English grammar recognises only five moods: infinitive, indicative, subjunctive, imperative and interrogative. However our language in use is far more nuanced. Degaspregos was an artificial language devised by Thomas Wier based on Proto-Indo-European, and he determined that it should have thirteen moods (or "modes") which have thankfully been preserved on the net here.

Now that I have seen the imperative divided into 'Imperative', 'Exhortative', 'Jussive', 'Advissive' and 'Necessitative', I do not know how we do without them: we need punctuation marks for these! Then there is 'Experiential' ("action from another's point of view") and again, how do we get by without it?

 
crissdee
1272421.  Mon Jan 29, 2018 11:11 am Reply with quote

All these indicators of mood have only become really important due to the modern prevalence of conversation by electronic text, rather than face to face. Even when writing letters was the norm, people in general had a far better command and understanding of the language, making overt explanation of meaning/intent unneccessary. Today, when you have so many functional illiterates communicating with other functional illiterates by means of a screen, explanations become necessary.

 
suze
1272429.  Mon Jan 29, 2018 1:00 pm Reply with quote

Alexander Howard wrote:
English grammar recognises only five moods: infinitive, indicative, subjunctive, imperative and interrogative. However our language in use is far more nuanced.

[snip]

Now that I have seen the imperative divided into 'Imperative', 'Exhortative', 'Jussive', 'Advissive' and 'Necessitative', I do not know how we do without them: we need punctuation marks for these! Then there is 'Experiential' ("action from another's point of view") and again, how do we get by without it?


The argument that our languages needs these further moods might be stronger if we actually used the ones we have. But in practice, the subjunctive is rare and becoming rarer in English as spoken in Britain, although it's used rather more in North America.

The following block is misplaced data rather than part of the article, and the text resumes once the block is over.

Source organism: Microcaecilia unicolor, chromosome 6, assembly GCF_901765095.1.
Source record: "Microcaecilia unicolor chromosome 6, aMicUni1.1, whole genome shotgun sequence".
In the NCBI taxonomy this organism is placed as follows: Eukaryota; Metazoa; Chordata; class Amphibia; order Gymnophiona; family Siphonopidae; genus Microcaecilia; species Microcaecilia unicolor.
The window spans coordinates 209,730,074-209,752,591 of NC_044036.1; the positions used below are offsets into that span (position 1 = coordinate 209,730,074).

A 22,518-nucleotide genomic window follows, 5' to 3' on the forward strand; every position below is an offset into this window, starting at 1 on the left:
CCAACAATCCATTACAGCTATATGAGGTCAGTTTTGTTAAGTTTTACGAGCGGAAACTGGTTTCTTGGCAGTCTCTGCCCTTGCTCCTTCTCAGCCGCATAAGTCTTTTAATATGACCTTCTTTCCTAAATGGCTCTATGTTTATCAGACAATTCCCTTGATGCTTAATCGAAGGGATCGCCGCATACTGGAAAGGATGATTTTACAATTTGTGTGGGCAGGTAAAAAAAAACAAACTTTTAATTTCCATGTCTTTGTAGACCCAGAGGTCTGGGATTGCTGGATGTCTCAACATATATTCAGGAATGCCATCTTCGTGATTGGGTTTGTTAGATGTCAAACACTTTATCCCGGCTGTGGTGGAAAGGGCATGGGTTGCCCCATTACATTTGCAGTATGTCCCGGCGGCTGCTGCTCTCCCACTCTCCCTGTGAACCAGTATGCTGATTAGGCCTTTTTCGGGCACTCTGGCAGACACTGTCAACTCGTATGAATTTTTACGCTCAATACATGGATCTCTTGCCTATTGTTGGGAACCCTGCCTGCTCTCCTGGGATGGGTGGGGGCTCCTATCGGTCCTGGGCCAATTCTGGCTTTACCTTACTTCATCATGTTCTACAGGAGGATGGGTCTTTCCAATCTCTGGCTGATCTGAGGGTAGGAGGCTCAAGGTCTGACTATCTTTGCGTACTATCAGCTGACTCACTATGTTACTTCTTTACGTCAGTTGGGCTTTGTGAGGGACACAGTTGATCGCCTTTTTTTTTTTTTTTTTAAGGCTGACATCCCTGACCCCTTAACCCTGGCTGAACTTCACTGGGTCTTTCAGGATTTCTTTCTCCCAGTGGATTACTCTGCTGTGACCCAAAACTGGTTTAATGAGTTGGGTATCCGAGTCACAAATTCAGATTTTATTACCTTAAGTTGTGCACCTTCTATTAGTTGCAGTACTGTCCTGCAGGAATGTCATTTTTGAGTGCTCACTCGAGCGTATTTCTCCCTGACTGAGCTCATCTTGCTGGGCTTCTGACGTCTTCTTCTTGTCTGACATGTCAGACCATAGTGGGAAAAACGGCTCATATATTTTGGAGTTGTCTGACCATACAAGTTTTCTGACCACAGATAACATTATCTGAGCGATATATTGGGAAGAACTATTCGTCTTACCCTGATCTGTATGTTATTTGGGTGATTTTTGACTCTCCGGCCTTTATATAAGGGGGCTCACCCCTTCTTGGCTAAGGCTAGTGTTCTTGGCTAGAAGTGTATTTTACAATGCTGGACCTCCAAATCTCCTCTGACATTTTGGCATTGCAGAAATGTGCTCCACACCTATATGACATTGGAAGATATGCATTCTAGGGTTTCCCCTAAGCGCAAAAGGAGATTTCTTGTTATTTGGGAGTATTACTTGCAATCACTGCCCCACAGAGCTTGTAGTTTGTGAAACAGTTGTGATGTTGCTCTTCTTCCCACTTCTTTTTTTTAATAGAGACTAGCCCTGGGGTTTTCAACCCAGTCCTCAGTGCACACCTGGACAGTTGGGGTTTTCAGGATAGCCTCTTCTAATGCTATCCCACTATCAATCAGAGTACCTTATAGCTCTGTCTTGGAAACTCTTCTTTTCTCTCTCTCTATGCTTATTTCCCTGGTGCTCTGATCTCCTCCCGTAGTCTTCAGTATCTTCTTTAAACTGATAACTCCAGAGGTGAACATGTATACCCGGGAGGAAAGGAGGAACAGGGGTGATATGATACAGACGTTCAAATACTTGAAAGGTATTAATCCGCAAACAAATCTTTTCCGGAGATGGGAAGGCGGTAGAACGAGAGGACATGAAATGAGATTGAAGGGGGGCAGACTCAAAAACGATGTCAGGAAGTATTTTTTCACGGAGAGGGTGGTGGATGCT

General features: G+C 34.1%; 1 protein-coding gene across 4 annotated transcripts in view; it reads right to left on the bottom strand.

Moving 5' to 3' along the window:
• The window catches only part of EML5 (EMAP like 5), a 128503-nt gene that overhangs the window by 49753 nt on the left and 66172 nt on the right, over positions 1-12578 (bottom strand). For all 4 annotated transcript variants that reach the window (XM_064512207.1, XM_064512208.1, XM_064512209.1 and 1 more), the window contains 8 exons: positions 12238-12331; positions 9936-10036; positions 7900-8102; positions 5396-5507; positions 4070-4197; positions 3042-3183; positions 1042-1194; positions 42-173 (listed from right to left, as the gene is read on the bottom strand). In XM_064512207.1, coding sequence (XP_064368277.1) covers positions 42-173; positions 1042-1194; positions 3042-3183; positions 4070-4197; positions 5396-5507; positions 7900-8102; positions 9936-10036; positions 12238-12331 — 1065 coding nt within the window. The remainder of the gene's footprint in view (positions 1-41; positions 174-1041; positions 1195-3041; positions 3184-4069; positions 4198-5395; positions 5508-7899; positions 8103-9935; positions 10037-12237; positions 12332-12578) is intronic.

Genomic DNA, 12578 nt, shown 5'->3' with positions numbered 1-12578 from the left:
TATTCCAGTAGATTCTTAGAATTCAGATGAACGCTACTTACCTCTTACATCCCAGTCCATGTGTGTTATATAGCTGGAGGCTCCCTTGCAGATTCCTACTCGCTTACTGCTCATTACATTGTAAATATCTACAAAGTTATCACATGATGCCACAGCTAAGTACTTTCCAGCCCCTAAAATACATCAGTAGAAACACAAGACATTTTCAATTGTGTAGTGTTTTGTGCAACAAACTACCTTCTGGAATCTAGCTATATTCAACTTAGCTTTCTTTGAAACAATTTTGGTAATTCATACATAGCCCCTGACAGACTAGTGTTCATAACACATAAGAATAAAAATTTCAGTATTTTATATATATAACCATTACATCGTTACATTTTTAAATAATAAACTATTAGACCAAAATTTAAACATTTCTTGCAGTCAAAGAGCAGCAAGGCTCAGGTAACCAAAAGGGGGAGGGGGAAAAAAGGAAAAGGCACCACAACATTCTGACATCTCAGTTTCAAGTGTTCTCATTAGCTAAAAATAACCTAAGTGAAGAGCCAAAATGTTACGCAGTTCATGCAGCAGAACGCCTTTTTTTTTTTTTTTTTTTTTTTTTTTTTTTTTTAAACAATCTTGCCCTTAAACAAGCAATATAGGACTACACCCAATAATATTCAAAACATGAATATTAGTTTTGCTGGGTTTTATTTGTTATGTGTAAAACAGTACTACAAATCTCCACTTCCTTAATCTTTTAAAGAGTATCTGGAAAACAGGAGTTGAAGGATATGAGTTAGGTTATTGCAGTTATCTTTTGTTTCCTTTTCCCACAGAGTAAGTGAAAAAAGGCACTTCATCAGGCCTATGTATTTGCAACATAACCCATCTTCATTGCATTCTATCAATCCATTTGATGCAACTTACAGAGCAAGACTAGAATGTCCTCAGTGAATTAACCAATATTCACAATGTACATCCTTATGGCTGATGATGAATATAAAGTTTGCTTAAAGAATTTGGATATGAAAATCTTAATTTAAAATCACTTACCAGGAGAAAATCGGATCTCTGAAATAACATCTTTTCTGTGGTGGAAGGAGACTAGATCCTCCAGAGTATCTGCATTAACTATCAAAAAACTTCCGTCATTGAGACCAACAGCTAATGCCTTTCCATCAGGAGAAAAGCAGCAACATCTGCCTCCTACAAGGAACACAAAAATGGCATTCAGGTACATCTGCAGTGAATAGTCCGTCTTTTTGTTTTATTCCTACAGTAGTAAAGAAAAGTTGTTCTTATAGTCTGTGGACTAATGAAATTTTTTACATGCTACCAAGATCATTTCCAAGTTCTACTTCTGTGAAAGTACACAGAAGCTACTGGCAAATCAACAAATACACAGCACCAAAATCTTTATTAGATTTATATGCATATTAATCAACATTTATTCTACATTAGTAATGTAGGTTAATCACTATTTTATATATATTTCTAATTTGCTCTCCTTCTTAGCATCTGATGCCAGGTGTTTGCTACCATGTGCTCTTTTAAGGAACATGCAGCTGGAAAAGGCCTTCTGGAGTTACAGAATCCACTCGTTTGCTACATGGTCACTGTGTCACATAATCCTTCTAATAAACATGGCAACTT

The example I often use here is to note that the singer Beyoncé - who is American, but did not graduate high school and so should not be seen as some geeky grammar pedant - has a song called If I were a boy. But if I were to ask the members of my registration group - some of whom will proceed to Oxford and Cambridge - how I should handle some situation, most of them would say "If I was you ...".

These intelligent and well educated young people don't feel the need of the subjunctive which is already available to them, so why would they ever use the nine proposed extra moods?

 
tetsabb
1272440.  Mon Jan 29, 2018 1:58 pm Reply with quote

Being British, they only need one mood, that of plucky but futile optimism, surely?
😉

 
Bondee
1272449.  Mon Jan 29, 2018 2:46 pm Reply with quote

DVD Smith wrote:
1. Love Point - formed by two facing question marks over a single dot


Irish band Therapy? put this to good use as part of the imagery for their album Infernal Love, but they called it a question heart.

 
crissdee
1272450.  Mon Jan 29, 2018 2:48 pm Reply with quote

Yeah, that futile optimism that let us see off Napoleon, then build the greatest, wealthiest and most powerful empire the world had ever seen, then see off the Kaiser, then Hitler..................

 
'yorz
1272457.  Mon Jan 29, 2018 2:55 pm Reply with quote

... then Trump, shirley?

 
crissdee
1272458.  Mon Jan 29, 2018 2:56 pm Reply with quote

We can but hope.....